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31

Oct

Live in NYC? Want to start bike commuting this week? 
The full restoration of the subway system is days, if not weeks away. And if this morning’s gridlocked traffic is any indication, driving or even taking the bus is the proverbial slow boat to China. Maybe it’s time to get on a bike? Here are my tips from years of bike advocacy (and commuting) in NYC. 
Most people are worried about riding in NYC traffic. The good news about gridlock? The cars aren’t going very fast. 
If you use a little patience, and remain aware, riding a bike in this city is a fun and safe way to get around. 
Rules of the Road
Bicycles are vehicles & must obey traffic laws. Ride with traffic—not against it. Obey red lights & other traffic rules.
Stay off of sidewalks and always yield to pedestrians. It is illegal to ride on the sidewalk. So don’t. Pedestrians always have the right of way, so be respectful of their vulnerability.
Avoid car doors - Stay at least four feet from the nearest parked car and don’t hesitate to use a whole lane - it’s your right. Getting “doored” is the number one cause of bicycle crashes.
In wet weather, go a bit slower, leave yourself more stopping room, break with a series of short pumping actions instead of slamming on your brakes, and avoid metal plates/grates. 
More info on NYCDOT’s bike safety page. 
Need a bike or a tune-up? 
Many local shops are already back open (like Recycle-a-Bicycle) and some (like Bicycle Habitat) are even offering discounts. Brooklyn Spoke is keeping track of more open shops here. 
At a minimum: 
Check your tires, if they feel squishy, they need some air. Most shops offer free air.
Check your brakes, do they work? If not, time to visit a shop. 
Check your seat height. Your knee should be slightly bent at its lowest point as you pedal. 
Get some lights — front and back ones please! Use front and rear lights during darkness. Flashing safety lights, red for rear & white for front, are required by law and are available at bike shops and many hardware stores for $6-$10. They could save your life, or at least save you from a traffic ticket.
Get a lock. Bring your bike inside if you can, or park it at the growing number of NYC parking garages that accept bikes. If you’re parking outside, use a sturdy lock. Lock through the back wheel and the frame to a secure object like a bike rack, signpost or parking meter and take the front wheel with you. Or, use two locks and lock the frame and front wheel to a post, and the back wheel to the frame. If you can, take the seat, or chain it to your bike. Or see how Hal does it.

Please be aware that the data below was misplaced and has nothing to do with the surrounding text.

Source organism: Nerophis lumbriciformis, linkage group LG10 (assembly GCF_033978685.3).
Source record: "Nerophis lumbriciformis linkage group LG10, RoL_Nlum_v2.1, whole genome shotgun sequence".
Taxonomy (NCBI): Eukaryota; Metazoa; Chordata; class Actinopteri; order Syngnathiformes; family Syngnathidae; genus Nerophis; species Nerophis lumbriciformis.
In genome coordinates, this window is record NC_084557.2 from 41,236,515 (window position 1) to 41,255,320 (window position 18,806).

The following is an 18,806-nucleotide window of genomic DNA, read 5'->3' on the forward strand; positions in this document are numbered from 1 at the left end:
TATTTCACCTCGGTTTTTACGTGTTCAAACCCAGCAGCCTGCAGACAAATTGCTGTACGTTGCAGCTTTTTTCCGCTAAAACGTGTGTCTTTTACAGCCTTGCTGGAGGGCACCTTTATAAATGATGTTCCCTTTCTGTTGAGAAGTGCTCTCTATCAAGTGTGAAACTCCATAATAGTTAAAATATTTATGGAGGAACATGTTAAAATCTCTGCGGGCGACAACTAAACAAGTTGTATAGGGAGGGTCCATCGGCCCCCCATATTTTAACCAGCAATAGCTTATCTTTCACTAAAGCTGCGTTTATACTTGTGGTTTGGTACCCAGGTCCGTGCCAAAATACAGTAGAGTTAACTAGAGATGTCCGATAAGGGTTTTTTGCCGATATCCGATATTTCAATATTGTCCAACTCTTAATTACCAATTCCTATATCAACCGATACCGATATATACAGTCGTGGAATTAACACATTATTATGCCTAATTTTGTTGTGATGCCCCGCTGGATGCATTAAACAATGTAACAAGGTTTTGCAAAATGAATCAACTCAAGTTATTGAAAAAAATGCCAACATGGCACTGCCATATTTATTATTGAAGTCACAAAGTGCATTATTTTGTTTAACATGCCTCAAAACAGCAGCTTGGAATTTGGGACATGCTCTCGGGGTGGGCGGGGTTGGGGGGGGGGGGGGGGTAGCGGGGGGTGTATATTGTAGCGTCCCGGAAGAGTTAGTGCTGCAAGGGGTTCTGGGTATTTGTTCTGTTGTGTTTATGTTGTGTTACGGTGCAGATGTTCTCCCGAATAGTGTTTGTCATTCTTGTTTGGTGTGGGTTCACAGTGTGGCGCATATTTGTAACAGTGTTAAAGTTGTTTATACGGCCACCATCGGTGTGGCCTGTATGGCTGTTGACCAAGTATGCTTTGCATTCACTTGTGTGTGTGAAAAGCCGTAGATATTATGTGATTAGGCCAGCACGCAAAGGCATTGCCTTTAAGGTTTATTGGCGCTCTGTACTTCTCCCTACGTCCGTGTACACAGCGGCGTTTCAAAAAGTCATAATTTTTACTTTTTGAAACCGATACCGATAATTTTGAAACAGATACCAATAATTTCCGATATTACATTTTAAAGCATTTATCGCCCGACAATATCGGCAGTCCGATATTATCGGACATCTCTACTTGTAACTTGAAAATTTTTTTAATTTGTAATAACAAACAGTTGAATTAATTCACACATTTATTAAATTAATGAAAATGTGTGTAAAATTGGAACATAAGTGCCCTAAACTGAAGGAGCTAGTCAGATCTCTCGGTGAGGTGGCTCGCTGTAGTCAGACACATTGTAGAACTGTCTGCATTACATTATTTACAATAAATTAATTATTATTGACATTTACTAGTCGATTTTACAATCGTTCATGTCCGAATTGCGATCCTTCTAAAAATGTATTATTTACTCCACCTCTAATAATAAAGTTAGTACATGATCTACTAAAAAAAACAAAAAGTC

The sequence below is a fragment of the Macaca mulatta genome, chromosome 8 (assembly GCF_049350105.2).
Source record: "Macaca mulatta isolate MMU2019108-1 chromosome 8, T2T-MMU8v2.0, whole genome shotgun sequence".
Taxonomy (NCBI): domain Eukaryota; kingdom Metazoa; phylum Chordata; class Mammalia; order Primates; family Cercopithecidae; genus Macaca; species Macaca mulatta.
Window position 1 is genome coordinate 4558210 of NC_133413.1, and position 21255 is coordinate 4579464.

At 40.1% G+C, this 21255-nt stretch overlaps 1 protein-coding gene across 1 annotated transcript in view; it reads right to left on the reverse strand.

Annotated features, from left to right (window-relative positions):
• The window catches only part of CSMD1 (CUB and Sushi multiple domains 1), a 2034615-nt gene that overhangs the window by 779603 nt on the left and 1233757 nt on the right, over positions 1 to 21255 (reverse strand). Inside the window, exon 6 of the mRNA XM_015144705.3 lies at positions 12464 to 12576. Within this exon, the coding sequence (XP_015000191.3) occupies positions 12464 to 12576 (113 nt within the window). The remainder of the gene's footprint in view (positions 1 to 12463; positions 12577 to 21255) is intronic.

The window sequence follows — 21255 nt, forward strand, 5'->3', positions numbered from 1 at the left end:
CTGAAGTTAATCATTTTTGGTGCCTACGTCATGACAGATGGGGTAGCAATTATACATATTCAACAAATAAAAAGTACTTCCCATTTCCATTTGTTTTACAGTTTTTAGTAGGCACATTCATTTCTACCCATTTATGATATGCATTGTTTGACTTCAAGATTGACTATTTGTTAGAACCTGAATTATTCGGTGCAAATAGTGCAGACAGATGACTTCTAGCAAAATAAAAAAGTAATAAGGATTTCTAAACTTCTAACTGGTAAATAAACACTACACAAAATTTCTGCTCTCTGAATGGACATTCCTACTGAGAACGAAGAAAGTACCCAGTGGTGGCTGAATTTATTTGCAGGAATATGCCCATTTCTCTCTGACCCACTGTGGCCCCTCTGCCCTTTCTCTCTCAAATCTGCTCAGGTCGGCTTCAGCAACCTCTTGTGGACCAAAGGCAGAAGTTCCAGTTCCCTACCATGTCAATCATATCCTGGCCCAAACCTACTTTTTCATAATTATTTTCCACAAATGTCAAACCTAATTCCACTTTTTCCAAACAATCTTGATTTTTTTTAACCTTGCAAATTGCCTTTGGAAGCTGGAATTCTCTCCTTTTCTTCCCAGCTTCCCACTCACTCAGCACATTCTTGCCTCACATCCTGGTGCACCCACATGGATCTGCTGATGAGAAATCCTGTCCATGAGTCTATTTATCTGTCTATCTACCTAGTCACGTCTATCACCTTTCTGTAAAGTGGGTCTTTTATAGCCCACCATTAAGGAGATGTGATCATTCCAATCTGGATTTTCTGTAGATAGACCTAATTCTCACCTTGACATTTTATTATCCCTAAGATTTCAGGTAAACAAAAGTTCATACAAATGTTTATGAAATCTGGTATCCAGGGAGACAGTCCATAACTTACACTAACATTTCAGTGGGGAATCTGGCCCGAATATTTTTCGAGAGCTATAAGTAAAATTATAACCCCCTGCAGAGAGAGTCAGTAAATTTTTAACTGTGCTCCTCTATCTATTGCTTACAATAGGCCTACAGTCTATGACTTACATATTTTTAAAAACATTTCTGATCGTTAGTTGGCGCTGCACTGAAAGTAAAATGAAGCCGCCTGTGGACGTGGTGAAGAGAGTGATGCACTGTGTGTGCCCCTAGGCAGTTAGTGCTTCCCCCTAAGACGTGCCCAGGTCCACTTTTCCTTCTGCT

Need extra support? 
Transportation Alternatives is organizing commuter encouragement events check out http://bikenyc.org for details. 
There’s also a group of folks organizing bike trains, group rides that will drop you off at work — find them over on Twitter @NYCBiketrain or online at http://bikeapolis.us/. 

Live in NYC? Want to start bike commuting this week? 

The full restoration of the subway system is days, if not weeks away. And if this morning’s gridlocked traffic is any indication, driving or even taking the bus is the proverbial slow boat to China. Maybe it’s time to get on a bike? Here are my tips from years of bike advocacy (and commuting) in NYC. 

Most people are worried about riding in NYC traffic. The good news about gridlock? The cars aren’t going very fast. 

If you use a little patience, and remain aware, riding a bike in this city is a fun and safe way to get around. 

Rules of the Road

  • Bicycles are vehicles & must obey traffic laws. Ride with traffic—not against it. Obey red lights & other traffic rules.
  • Stay off of sidewalks and always yield to pedestrians. It is illegal to ride on the sidewalk. So don’t. Pedestrians always have the right of way, so be respectful of their vulnerability.
  • Avoid car doors - Stay at least four feet from the nearest parked car and don’t hesitate to use a whole lane - it’s your right. Getting “doored” is the number one cause of bicycle crashes.
  • In wet weather, go a bit slower, leave yourself more stopping room, break with a series of short pumping actions instead of slamming on your brakes, and avoid metal plates/grates. 
  • More info on NYCDOT’s bike safety page

Need a bike or a tune-up? 

Many local shops are already back open (like Recycle-a-Bicycle) and some (like Bicycle Habitat) are even offering discounts. Brooklyn Spoke is keeping track of more open shops here

At a minimum: 

  • Check your tires, if they feel squishy, they need some air. Most shops offer free air.
  • Check your brakes, do they work? If not, time to visit a shop. 
  • Check your seat height. Your knee should be slightly bent at its lowest point as you pedal. 
  • Get some lights — front and back ones please! Use front and rear lights during darkness. Flashing safety lights, red for rear & white for front, are required by law and are available at bike shops and many hardware stores for $6-$10. They could save your life, or at least save you from a traffic ticket.
  • Get a lock. Bring your bike inside if you can, or park it at the growing number of NYC parking garages that accept bikes. If you’re parking outside, use a sturdy lock. Lock through the back wheel and the frame to a secure object like a bike rack, signpost or parking meter and take the front wheel with you. Or, use two locks and lock the frame and front wheel to a post, and the back wheel to the frame. If you can, take the seat, or chain it to your bike. Or see how Hal does it

Need extra support? 

Transportation Alternatives is organizing commuter encouragement events check out http://bikenyc.org for details. 

There’s also a group of folks organizing bike trains, group rides that will drop you off at work — find them over on Twitter @NYCBiketrain or online at http://bikeapolis.us/